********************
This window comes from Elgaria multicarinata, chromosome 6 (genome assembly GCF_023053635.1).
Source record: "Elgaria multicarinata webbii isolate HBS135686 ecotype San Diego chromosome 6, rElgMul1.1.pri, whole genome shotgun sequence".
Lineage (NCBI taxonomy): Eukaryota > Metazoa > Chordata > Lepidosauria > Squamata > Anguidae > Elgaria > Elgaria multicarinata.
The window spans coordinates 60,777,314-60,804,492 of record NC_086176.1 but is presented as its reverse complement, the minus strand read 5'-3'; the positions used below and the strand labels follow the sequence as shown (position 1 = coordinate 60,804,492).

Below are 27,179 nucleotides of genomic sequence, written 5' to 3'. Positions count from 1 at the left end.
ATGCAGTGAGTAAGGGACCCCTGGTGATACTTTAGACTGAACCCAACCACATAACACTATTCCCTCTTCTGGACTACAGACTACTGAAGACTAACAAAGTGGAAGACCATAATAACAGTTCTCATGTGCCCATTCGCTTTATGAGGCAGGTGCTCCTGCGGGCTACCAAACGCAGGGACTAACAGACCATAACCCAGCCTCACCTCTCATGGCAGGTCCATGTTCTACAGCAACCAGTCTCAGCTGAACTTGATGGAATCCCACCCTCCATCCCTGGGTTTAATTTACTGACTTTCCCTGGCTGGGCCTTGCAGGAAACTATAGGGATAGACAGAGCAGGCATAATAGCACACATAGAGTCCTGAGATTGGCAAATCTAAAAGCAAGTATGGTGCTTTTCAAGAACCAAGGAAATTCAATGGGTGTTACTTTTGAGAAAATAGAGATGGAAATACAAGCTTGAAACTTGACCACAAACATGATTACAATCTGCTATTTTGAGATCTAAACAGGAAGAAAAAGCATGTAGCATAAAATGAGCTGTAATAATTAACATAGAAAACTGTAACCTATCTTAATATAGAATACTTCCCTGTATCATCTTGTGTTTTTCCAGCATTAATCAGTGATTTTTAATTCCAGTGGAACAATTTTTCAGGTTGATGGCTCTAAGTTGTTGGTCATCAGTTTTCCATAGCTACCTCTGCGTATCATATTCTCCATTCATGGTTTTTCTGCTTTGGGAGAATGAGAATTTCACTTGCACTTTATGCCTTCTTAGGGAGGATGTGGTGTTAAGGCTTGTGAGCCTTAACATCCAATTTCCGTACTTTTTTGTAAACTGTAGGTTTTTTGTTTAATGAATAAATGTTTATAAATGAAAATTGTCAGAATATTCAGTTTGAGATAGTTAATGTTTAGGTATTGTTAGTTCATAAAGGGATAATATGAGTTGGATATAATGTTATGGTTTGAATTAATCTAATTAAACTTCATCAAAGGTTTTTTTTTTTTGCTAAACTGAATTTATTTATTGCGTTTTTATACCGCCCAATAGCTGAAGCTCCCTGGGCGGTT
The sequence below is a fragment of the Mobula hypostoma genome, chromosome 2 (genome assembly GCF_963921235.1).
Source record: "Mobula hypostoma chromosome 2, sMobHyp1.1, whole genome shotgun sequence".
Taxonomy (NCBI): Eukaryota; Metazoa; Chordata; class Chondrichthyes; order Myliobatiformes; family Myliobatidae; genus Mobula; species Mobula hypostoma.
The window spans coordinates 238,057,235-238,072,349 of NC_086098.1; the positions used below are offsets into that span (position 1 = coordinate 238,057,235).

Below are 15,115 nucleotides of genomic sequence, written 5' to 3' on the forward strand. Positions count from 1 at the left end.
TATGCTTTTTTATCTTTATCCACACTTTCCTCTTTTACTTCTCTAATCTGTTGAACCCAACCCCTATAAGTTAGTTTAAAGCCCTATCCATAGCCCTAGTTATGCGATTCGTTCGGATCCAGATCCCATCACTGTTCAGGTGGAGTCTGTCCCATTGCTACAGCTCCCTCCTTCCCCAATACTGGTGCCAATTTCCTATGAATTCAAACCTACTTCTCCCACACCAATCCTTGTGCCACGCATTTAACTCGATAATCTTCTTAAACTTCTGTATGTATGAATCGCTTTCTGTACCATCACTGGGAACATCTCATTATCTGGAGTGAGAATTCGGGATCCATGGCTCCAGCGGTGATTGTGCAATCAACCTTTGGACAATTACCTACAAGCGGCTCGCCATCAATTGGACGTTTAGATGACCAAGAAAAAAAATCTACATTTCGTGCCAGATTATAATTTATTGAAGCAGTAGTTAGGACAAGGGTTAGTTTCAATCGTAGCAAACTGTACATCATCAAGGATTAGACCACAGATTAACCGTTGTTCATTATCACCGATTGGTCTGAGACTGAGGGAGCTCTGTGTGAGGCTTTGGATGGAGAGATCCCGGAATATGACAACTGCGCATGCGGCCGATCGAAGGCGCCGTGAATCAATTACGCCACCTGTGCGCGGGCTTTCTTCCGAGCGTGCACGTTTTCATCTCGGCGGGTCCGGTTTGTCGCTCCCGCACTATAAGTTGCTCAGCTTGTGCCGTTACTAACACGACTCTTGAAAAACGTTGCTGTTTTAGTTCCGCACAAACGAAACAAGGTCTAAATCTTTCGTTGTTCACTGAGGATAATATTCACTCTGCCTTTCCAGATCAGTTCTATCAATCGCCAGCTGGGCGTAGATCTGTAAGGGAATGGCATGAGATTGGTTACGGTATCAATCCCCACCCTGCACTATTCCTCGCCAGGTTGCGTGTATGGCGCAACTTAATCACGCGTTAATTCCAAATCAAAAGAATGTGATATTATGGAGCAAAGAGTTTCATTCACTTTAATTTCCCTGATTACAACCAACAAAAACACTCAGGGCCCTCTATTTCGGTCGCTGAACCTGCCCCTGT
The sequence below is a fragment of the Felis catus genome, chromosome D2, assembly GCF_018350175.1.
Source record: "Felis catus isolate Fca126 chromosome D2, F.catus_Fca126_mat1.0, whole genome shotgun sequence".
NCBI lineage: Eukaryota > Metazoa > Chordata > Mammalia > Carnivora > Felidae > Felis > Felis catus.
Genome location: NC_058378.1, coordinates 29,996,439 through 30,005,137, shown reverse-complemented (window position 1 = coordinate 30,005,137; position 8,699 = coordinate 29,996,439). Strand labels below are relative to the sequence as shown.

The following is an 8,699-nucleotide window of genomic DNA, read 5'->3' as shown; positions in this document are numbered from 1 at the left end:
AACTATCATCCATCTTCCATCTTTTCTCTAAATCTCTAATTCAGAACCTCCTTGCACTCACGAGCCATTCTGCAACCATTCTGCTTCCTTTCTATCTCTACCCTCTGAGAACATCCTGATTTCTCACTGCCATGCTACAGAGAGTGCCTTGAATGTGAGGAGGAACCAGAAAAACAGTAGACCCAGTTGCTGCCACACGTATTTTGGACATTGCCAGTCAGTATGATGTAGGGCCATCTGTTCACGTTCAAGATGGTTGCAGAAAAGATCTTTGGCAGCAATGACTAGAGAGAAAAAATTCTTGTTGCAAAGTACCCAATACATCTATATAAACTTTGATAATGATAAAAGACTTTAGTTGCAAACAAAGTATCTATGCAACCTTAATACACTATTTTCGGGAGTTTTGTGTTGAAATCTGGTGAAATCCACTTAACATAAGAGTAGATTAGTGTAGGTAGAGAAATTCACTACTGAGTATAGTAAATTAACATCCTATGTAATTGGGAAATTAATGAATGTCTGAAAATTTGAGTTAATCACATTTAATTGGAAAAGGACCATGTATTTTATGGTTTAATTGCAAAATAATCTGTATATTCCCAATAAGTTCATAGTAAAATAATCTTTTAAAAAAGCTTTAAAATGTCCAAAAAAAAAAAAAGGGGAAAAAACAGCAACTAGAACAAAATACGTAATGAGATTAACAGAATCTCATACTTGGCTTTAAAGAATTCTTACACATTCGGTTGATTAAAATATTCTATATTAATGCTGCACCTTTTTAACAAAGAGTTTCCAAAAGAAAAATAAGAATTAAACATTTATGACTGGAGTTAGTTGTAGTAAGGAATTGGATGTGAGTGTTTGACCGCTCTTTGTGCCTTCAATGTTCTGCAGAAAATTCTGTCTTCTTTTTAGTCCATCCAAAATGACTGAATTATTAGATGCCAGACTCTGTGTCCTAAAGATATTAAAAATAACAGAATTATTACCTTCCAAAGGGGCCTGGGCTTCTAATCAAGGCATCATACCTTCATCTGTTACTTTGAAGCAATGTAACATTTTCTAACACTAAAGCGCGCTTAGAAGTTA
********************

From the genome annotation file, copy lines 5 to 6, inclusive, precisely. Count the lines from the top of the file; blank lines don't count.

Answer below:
Below are 27,179 nucleotides of genomic sequence, written 5' to 3'. Positions count from 1 at the left end.
ATGCAGTGAGTAAGGGACCCCTGGTGATACTTTAGACTGAACCCAACCACATAACACTATTCCCTCTTCTGGACTACAGACTACTGAAGACTAACAAAGTGGAAGACCATAATAACAGTTCTCATGTGCCCATTCGCTTTATGAGGCAGGTGCTCCTGCGGGCTACCAAACGCAGGGACTAACAGACCATAACCCAGCCTCACCTCTCATGGCAGGTCCATGTTCTACAGCAACCAGTCTCAGCTGAACTTGATGGAATCCCACCCTCCATCCCTGGGTTTAATTTACTGACTTTCCCTGGCTGGGCCTTGCAGGAAACTATAGGGATAGACAGAGCAGGCATAATAGCACACATAGAGTCCTGAGATTGGCAAATCTAAAAGCAAGTATGGTGCTTTTCAAGAACCAAGGAAATTCAATGGGTGTTACTTTTGAGAAAATAGAGATGGAAATACAAGCTTGAAACTTGACCACAAACATGATTACAATCTGCTATTTTGAGATCTAAACAGGAAGAAAAAGCATGTAGCATAAAATGAGCTGTAATAATTAACATAGAAAACTGTAACCTATCTTAATATAGAATACTTCCCTGTATCATCTTGTGTTTTTCCAGCATTAATCAGTGATTTTTAATTCCAGTGGAACAATTTTTCAGGTTGATGGCTCTAAGTTGTTGGTCATCAGTTTTCCATAGCTACCTCTGCGTATCATATTCTCCATTCATGGTTTTTCTGCTTTGGGAGAATGAGAATTTCACTTGCACTTTATGCCTTCTTAGGGAGGATGTGGTGTTAAGGCTTGTGAGCCTTAACATCCAATTTCCGTACTTTTTTGTAAACTGTAGGTTTTTTGTTTAATGAATAAATGTTTATAAATGAAAATTGTCAGAATATTCAGTTTGAGATAGTTAATGTTTAGGTATTGTTAGTTCATAAAGGGATAATATGAGTTGGATATAATGTTATGGTTTGAATTAATCTAATTAAACTTCATCAAAGGTTTTTTTTTTTTGCTAAACTGAATTTATTTATTGCGTTTTTATACCGCCCAATAGCTGAAGCTCCCTGGGCGGTT